Addressing PFOA and PFOS
At Anaheim Public Utilities, our goal is to provide high quality water for everyone in Anaheim.
We know this is a priority our customers share.
So we are taking action on PFOA and PFOS, industrial chemicals that agencies across California and the nation are encountering in water sources.
With evolving state guidelines that measure microscopic amounts of PFOA and PFOS in groundwater, we have taken or are taking several Anaheim groundwater wells out of service.
To continue providing the best water possible, we are replacing those sources with water imported from Northern California and the Colorado River — sources free of PFOA and PFOS.
While imported water is more expensive — about twice the cost of groundwater — making this change is the right thing to do.
We have heard from our customers and know that high quality water is what our residents, businesses and visitors want.
Addressing PFOA and PFOS with imported water ensures high quality drinking water and also meets new, stringent state guidelines.
We are taking action to address PFOA and PFOS now while also looking to future.
Anaheim’s groundwater supply is an incredible natural resource. Our longer-term plan is to return to using our wells for much of Anaheim’s water, once we can ensure levels that meet or exceed California’s guidelines.
We are exploring filtering and treatment systems that will allow us to remove PFOA and PFOS from groundwater.
We are working with the Orange County Water District on the nation’s largest pilot testing program for removing PFOA and PFAS from water.
We stand ready to invest in solutions for PFOA and PFAS. That will take some time but will help keep long-term costs low for our customers while also providing great drinking water for Anaheim.
About PFOA and PFOS
PFOA and PFOS are industrial chemicals no longer in active use in the United States.
PFOA stands for perfluorooctanoic acid, while PFOS is perfluorooctane sulfonate.
PFOA and PFOS are sometimes collectively referred to as PFAS, short for a larger family of chemicals known as per- and polyfluoroalkyl substances.
Dating back to the 1940s, PFOA and PFOS have been commonly used to coat carpets, clothes, furniture, food packaging, cookware and other products.
We’ve all encountered PFOA and PFOS in our daily lives.
They were popular for their resistance to water, stains or stuff sticking, which made them particularly useful in cookware.
They were also used in fire-retardant foams, cleaning products and industrial uses.
In the 2000s, manufacturers began voluntarily phasing out use of PFOA and PFOS under a federal Environmental Protection Agency program.
PFOA and PFOS are no longer produced in the United States.
They still are produced in and imported from other countries but are being phased out, with some exemptions, under a ban put forth in 2019 under the Stockholm Convention, an international treaty covering pollutants.
What’s the issue?
Scientific studies have shown that long-term exposure to PFOA and PFOS at high levels can cause health issues.
In California, the state Division of Drinking Water has what are known as a “notification level” and a “response level” for water agencies encountering PFOA and PFOS.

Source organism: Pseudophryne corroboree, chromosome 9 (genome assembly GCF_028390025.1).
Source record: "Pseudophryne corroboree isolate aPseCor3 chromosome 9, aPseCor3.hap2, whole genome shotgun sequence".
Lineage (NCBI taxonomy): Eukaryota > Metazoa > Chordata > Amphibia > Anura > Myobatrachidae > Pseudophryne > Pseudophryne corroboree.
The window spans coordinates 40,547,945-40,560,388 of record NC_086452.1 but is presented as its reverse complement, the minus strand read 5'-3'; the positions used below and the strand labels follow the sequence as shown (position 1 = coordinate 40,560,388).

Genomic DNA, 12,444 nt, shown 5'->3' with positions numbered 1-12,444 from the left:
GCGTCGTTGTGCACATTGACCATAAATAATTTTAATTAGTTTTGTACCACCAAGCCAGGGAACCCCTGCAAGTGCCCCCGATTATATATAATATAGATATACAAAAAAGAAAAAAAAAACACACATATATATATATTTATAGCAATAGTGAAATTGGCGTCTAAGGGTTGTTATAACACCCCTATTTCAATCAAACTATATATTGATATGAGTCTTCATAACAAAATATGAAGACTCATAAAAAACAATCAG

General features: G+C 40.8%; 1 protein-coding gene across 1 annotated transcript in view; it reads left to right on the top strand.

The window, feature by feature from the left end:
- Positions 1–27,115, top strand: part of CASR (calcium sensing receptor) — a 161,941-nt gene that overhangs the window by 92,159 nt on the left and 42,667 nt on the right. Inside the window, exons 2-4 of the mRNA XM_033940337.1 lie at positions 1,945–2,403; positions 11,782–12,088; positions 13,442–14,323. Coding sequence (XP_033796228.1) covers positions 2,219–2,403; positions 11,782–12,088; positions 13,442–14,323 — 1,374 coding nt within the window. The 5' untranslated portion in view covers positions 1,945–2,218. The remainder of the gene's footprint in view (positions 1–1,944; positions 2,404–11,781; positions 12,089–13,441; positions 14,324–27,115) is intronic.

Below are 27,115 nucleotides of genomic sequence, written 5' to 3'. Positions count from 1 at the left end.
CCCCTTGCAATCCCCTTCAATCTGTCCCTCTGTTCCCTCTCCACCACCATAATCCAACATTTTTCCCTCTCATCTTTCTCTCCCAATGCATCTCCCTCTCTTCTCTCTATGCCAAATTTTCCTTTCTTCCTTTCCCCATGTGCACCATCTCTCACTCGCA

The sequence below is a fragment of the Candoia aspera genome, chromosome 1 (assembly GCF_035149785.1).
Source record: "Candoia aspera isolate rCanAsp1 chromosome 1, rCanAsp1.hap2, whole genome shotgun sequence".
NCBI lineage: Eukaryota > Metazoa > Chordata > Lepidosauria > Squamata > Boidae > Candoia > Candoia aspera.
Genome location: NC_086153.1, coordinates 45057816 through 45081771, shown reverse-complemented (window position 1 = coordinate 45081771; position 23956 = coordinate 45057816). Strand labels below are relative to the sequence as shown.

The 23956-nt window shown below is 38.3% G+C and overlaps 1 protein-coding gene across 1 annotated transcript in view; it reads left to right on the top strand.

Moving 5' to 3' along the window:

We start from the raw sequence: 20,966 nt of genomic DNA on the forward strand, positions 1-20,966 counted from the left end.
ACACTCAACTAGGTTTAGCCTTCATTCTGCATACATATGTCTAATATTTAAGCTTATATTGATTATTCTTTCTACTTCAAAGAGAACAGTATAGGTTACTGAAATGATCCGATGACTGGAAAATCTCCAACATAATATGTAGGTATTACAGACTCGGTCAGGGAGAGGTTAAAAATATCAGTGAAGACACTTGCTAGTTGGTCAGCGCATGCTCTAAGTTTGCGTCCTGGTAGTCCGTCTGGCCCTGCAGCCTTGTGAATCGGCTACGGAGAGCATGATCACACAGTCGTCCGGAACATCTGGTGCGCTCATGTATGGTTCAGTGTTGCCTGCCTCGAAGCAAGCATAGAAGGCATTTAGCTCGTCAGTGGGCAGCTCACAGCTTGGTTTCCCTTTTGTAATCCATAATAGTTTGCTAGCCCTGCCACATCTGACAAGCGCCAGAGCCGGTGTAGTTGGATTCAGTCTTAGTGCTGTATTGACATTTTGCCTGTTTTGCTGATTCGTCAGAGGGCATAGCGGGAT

A notification level requires water agencies to notify government officials when a measure exceeds the notification level.
For PFOS, it is 6.5 parts per trillion.
For PFOA, California’s notification level is 5.1 parts per trillion.
California’s response level requires water agencies to take action for readings above 10 parts per trillion for PFOA and 40 parts per trillon for PFOS.
Parts per million, billion or trillion are ways to measure tiny amounts of something in water or air.
It is a microscopic measurement: 10 to 40 parts per trillion is comparable to a few grains of sugar in an Olympic-size swimming pool.
A state law signed in 2019 and effective as of January 2020 requires water agencies to meet new, stricter guidelines as new tests are done.
PFOA, PFOS in Anaheim
At Anaheim Public Utilities, we taking action now and not waiting for new tests to take wells offline.
We will continue to test wells, and, should levels meet or exceed guidelines, we will bring them back into service.
We have taken offline or are taking offline several groundwater wells as a precaution.
The remaining wells meet or exceed the state’s latest guidelines. They can supply about a quarter of Anaheim’s water needs. In the near term, imported water will make up the difference.
Why we’re seeing PFOA, PFOS
In Orange County, what we are encountering is believed to be remnant traces from consumer products and factories, military bases and other industrial uses all around us in Southern California.
The chemicals can make their way into rivers, such as the Santa Ana River, which replenishes much of Orange County’s groundwater.
Anaheim’s water is thoroughly treated and tested to ensure it meets some of the highest standards in the world.
But only recently has technology advanced to detect tiny traces of PFOA and PFOS.
Treatment methods are also catching up, and we are tracking and exploring the best long-term solution for PFOA and PFOS.
You can read more about water quality, see our PFOA and PFOS notification and testing results to the right.